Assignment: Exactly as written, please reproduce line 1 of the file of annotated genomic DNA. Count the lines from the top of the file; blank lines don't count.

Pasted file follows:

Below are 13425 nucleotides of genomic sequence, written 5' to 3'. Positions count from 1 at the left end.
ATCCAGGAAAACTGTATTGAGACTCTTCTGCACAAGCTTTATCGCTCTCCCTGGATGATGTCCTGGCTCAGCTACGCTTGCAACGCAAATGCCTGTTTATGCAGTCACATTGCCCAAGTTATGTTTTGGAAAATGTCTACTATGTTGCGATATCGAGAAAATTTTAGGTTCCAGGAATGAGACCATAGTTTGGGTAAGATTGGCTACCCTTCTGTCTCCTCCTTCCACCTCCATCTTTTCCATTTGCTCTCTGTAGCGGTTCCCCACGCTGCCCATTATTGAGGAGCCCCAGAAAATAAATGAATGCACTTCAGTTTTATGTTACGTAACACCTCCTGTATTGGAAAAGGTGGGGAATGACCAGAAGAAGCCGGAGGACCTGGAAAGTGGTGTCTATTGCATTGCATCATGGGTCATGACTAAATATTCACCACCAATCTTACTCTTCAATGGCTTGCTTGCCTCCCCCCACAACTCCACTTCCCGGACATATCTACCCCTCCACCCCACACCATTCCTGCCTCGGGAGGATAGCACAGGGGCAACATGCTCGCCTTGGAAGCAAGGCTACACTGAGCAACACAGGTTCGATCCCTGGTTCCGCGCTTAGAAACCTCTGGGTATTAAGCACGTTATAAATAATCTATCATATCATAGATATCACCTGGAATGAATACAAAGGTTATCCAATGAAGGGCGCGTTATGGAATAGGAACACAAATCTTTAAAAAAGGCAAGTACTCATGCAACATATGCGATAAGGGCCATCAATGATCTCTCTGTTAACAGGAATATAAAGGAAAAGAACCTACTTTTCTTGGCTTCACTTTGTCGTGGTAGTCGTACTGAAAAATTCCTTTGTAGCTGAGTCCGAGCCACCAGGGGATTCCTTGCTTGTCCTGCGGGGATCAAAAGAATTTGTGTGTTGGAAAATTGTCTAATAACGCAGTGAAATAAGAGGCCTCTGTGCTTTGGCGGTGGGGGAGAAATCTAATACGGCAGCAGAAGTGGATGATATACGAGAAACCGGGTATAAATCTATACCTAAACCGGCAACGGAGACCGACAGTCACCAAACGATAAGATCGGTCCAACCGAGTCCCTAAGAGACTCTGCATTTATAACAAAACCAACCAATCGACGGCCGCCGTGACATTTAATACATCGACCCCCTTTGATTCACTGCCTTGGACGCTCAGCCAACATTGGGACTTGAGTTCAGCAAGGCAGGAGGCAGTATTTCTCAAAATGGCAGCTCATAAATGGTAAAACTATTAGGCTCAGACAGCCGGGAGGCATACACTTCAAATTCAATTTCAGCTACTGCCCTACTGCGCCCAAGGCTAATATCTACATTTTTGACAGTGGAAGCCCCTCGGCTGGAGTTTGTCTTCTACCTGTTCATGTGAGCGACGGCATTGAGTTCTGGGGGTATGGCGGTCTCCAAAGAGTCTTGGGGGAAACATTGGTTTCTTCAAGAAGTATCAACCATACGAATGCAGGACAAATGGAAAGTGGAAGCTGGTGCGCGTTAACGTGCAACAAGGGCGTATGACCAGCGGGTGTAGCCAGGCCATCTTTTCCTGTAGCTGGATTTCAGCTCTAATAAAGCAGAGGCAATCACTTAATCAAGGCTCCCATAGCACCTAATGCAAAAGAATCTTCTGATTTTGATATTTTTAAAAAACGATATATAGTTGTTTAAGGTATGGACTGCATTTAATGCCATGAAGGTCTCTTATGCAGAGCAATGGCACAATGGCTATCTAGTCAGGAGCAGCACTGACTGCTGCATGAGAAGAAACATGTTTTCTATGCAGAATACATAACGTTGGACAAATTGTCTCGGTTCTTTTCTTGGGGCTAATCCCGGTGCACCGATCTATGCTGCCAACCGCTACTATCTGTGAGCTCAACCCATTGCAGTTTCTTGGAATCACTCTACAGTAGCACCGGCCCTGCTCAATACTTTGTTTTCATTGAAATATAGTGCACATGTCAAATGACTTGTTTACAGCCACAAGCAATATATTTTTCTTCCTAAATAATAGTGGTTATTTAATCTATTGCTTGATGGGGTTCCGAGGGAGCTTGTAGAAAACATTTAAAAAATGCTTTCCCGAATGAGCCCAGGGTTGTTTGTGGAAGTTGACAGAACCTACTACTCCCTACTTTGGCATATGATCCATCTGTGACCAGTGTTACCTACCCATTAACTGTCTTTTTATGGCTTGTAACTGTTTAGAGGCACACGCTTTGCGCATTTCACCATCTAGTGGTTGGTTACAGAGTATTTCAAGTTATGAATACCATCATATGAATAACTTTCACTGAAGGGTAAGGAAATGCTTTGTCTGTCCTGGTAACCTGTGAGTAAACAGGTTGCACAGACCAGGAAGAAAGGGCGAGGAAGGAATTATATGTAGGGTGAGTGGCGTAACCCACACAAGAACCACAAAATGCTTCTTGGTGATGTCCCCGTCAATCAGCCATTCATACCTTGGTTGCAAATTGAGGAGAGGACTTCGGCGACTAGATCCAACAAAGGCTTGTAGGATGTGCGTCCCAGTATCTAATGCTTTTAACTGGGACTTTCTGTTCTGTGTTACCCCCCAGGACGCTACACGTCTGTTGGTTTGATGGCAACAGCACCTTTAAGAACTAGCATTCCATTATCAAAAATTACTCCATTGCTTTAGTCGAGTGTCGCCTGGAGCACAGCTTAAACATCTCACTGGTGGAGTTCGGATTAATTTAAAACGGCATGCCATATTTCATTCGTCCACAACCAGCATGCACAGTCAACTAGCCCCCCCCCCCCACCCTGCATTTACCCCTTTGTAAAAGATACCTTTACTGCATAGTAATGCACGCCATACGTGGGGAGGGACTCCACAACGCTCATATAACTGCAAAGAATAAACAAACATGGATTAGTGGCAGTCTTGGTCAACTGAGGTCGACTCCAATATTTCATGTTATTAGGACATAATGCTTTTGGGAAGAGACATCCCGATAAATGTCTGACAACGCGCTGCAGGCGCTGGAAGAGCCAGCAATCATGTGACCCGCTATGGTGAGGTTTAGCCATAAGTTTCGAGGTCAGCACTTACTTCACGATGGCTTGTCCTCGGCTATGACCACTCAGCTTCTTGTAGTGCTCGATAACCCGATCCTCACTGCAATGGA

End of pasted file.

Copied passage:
Below are 13425 nucleotides of genomic sequence, written 5' to 3'. Positions count from 1 at the left end.